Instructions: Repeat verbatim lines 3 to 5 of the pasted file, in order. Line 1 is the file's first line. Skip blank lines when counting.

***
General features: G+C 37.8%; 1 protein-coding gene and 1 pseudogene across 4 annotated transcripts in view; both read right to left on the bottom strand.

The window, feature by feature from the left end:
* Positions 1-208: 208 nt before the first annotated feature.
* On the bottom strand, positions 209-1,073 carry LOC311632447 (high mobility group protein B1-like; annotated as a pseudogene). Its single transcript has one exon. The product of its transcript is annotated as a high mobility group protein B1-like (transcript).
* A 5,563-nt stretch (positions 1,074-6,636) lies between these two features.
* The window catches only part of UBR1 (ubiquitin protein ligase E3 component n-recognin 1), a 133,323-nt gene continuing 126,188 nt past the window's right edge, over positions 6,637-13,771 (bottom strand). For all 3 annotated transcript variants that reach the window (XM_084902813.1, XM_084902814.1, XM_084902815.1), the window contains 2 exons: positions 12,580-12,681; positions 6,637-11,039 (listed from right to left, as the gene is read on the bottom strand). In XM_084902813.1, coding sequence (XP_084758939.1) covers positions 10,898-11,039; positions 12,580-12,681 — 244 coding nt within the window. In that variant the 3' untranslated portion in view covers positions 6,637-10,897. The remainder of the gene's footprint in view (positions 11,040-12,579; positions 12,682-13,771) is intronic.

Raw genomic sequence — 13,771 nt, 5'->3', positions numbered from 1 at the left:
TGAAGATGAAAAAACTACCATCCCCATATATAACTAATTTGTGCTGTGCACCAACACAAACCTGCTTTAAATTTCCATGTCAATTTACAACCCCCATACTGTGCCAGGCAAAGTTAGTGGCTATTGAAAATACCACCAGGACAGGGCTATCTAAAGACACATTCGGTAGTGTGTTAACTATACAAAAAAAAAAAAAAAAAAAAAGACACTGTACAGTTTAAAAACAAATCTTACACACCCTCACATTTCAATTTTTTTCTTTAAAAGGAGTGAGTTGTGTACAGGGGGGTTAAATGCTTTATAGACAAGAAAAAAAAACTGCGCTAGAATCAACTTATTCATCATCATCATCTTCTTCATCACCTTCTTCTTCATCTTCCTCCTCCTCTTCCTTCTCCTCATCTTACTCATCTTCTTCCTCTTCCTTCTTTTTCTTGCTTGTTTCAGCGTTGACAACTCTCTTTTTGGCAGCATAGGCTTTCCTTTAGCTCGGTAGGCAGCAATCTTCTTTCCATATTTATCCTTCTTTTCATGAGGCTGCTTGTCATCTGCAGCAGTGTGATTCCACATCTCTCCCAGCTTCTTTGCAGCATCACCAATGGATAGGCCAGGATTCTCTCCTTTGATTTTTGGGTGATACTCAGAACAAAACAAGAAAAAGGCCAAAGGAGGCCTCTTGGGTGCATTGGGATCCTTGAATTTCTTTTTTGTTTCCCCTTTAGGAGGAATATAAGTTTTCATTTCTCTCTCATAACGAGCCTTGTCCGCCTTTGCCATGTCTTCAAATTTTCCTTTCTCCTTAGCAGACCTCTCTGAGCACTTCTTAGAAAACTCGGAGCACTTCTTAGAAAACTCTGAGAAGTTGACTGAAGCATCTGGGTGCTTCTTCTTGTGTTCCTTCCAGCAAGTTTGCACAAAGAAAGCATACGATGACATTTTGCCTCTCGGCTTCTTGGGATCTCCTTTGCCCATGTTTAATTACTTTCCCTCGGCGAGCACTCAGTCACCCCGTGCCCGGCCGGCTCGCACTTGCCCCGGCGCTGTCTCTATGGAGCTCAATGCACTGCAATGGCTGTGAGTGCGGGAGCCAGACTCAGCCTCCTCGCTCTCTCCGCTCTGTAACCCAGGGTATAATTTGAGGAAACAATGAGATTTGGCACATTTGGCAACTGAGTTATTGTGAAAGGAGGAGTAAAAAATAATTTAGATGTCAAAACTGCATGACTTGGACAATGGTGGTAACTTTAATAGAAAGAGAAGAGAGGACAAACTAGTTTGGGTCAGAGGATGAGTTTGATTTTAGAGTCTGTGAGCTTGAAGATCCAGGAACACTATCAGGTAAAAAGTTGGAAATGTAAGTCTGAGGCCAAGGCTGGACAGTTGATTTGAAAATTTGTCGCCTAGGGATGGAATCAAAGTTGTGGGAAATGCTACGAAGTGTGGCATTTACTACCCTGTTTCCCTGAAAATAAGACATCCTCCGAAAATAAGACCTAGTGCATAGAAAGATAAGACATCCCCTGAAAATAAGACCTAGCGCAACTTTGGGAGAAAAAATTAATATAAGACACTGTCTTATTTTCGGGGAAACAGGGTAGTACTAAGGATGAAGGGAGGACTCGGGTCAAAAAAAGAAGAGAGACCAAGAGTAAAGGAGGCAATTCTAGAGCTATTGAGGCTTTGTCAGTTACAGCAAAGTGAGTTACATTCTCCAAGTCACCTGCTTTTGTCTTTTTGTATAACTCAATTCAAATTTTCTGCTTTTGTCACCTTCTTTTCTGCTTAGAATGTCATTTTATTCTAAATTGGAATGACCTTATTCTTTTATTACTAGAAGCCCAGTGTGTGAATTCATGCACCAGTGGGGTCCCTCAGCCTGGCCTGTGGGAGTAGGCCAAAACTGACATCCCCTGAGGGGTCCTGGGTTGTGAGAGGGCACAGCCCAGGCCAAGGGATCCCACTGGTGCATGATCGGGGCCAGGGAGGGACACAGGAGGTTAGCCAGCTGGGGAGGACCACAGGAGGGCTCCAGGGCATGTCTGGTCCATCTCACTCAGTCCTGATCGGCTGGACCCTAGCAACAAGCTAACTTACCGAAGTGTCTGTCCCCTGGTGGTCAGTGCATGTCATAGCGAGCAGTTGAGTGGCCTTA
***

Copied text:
* Positions 1-208: 208 nt before the first annotated feature.
* On the bottom strand, positions 209-1,073 carry LOC311632447 (high mobility group protein B1-like; annotated as a pseudogene). Its single transcript has one exon. The product of its transcript is annotated as a high mobility group protein B1-like (transcript).
* A 5,563-nt stretch (positions 1,074-6,636) lies between these two features.